For those of us who choose to go to college, we usually call it quits after eight or so semesters. And maybe some of us voluntarily take on at least a few more for a post-graduate degree.
But 46 semesters, for the vast majority of us, is just simply too many.
Yet, that’s how many educational cycles Lois Harr has called Manhattan College home.
She’s not a student, of course. In fact, Harr received her undergraduate degree at Manhattan’s crosstown rival, Fordham University. But for more than 20 years, Harr has been instrumental in the development of Manhattan’s campus ministry office. And now, she’s retiring.
But then again, this is Lois Harr. And the college can’t get rid of her that easily. In fact, she still plans to teach a class or two as she transitions out of her role as the college’s campus ministry and social action director.
“I feel like (leaving) would be really cold turkey otherwise,” Harr said. “But this way, at least for now, I’m kind of weaning myself off of it.”
Manhattan College has been her home for more than 20 years, but Harr is also a lifelong Bronxite. And she classifies her childhood growing up in the borough as formative in her desire to promote social justice and fairness for her entire life.
“I suppose I believe this stuff they taught me as a kid,” Harr said. “I believe the stuff in catechism class about justice, and equality, and God loves everybody. And I believe the stuff they taught me in civics class … equality, and justice, and fairness under the law.”
It was at Fordham Harr was introduced to the Northwest Bronx Community and Clergy Coalition — which is now one of Manhattan College’s frequent partners for its community-based learning programs.
And it was the clergy coalition that gave Harr her first job out of college. She spent several years as a community organizer with the group before transitioning to a part-time job at her local Catholic parish once she had children.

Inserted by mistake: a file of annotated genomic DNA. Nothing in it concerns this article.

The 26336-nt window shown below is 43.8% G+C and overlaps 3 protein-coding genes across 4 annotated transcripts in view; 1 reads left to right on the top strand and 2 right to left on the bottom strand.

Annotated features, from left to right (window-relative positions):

But then Harr met Stephen Kaplan, a longtime religious studies professor at Manhattan College, and the two worked together to secure one floor of the college’s academic buildings to host a middle school. It was around that same time Kaplan informed her there was an opening in the college’s campus ministry and social action office.
And while “campus ministry and social action” sounded like the perfect intersection of Harr’s interests, she found the idea of a new role daunting. For one, being considered for the position involved a job interview. And as someone who’d largely done community-based work, Harr had never done any interview like that before.
“Coming here was a little more formal,” Harr said. “But (former campus minister) Brother Dennis Lee did say to me … after I got the job, ‘Now, you understand this is not a 9-to-5 job?’ And I said, ‘Yeah, that’s OK. I’ve never had one.’”
Harr expected most of the work she encountered in her newfound position. But there were some roles she just lucked into. For example, some students wanted to create the precursor to the college’s current Black Student Union — known as the Association for Black Culture, or simply ABC.
And Harr, as an Irish-American, was taken somewhat aback when two students approached her to be its adviser.
“I said, ‘Well, sure, but maybe a Black person should be your adviser?’” Harr said. “They said to me, ‘That’s OK. We don’t need anybody to teach us what it means to be Black. We just need somebody to help us get things done.’”
But the role gave Harr an opportunity to connect with the college’s students — something she said was both her favorite part of her job and the part she will miss the most in her retirement.
After all, Harr is certainly one of the more social people on the college’s campus, and enjoys the connections she makes not only with students, but with her fellow campus ministry staffers — and even people down the hall from her office.
“I always tried to do my share, so I bring in K-cups or a little creamer or something in,” Harr said. “I would use the new coffee machine and just have a little chat.”
Harr has three items on her retirement to-do list. First, she plans to continue teaching at the college for at least a while longer.
She also plans to visit Laredo, Texas, soon to assist with outreach to migrants at the country’s southern border.
She also plans to take time for herself while staying busy and finding a creative outlet. And to Harr, the perfect intersection of those desires might be in something as simple as a flower-arranging class.
She might have spent most of her recent memory at a Lasallian Catholic college, but one of the principles about finding one’s vocation — or true calling — guiding Harr actually came from the Jesuits. It’s something she has always kept at the forefront of her mind, and won’t change simply because she’s retiring.
“They say, ‘What’s your true vocation?’” Harr said. “’Can you do something? Are you good at it? And does the world need you to do it?’”